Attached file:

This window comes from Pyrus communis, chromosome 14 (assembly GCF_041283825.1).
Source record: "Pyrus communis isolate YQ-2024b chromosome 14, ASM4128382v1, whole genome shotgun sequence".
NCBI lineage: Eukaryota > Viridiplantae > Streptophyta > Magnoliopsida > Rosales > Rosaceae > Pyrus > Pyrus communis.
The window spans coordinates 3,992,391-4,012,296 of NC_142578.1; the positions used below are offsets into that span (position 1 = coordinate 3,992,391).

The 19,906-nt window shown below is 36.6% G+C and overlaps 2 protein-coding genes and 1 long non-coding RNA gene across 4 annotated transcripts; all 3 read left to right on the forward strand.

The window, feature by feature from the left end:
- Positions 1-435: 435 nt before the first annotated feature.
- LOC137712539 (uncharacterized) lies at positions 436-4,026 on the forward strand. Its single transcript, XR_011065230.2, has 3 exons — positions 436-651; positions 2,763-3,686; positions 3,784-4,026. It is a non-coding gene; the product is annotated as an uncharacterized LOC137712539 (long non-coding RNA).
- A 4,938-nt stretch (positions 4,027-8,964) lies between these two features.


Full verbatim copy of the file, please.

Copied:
This window comes from Pyrus communis, chromosome 14 (assembly GCF_041283825.1).
Source record: "Pyrus communis isolate YQ-2024b chromosome 14, ASM4128382v1, whole genome shotgun sequence".
NCBI lineage: Eukaryota > Viridiplantae > Streptophyta > Magnoliopsida > Rosales > Rosaceae > Pyrus > Pyrus communis.
The window spans coordinates 3,992,391-4,012,296 of NC_142578.1; the positions used below are offsets into that span (position 1 = coordinate 3,992,391).

The 19,906-nt window shown below is 36.6% G+C and overlaps 2 protein-coding genes and 1 long non-coding RNA gene across 4 annotated transcripts; all 3 read left to right on the forward strand.

The window, feature by feature from the left end:
- Positions 1-435: 435 nt before the first annotated feature.
- LOC137712539 (uncharacterized) lies at positions 436-4,026 on the forward strand. Its single transcript, XR_011065230.2, has 3 exons — positions 436-651; positions 2,763-3,686; positions 3,784-4,026. It is a non-coding gene; the product is annotated as an uncharacterized LOC137712539 (long non-coding RNA).
- A 4,938-nt stretch (positions 4,027-8,964) lies between these two features.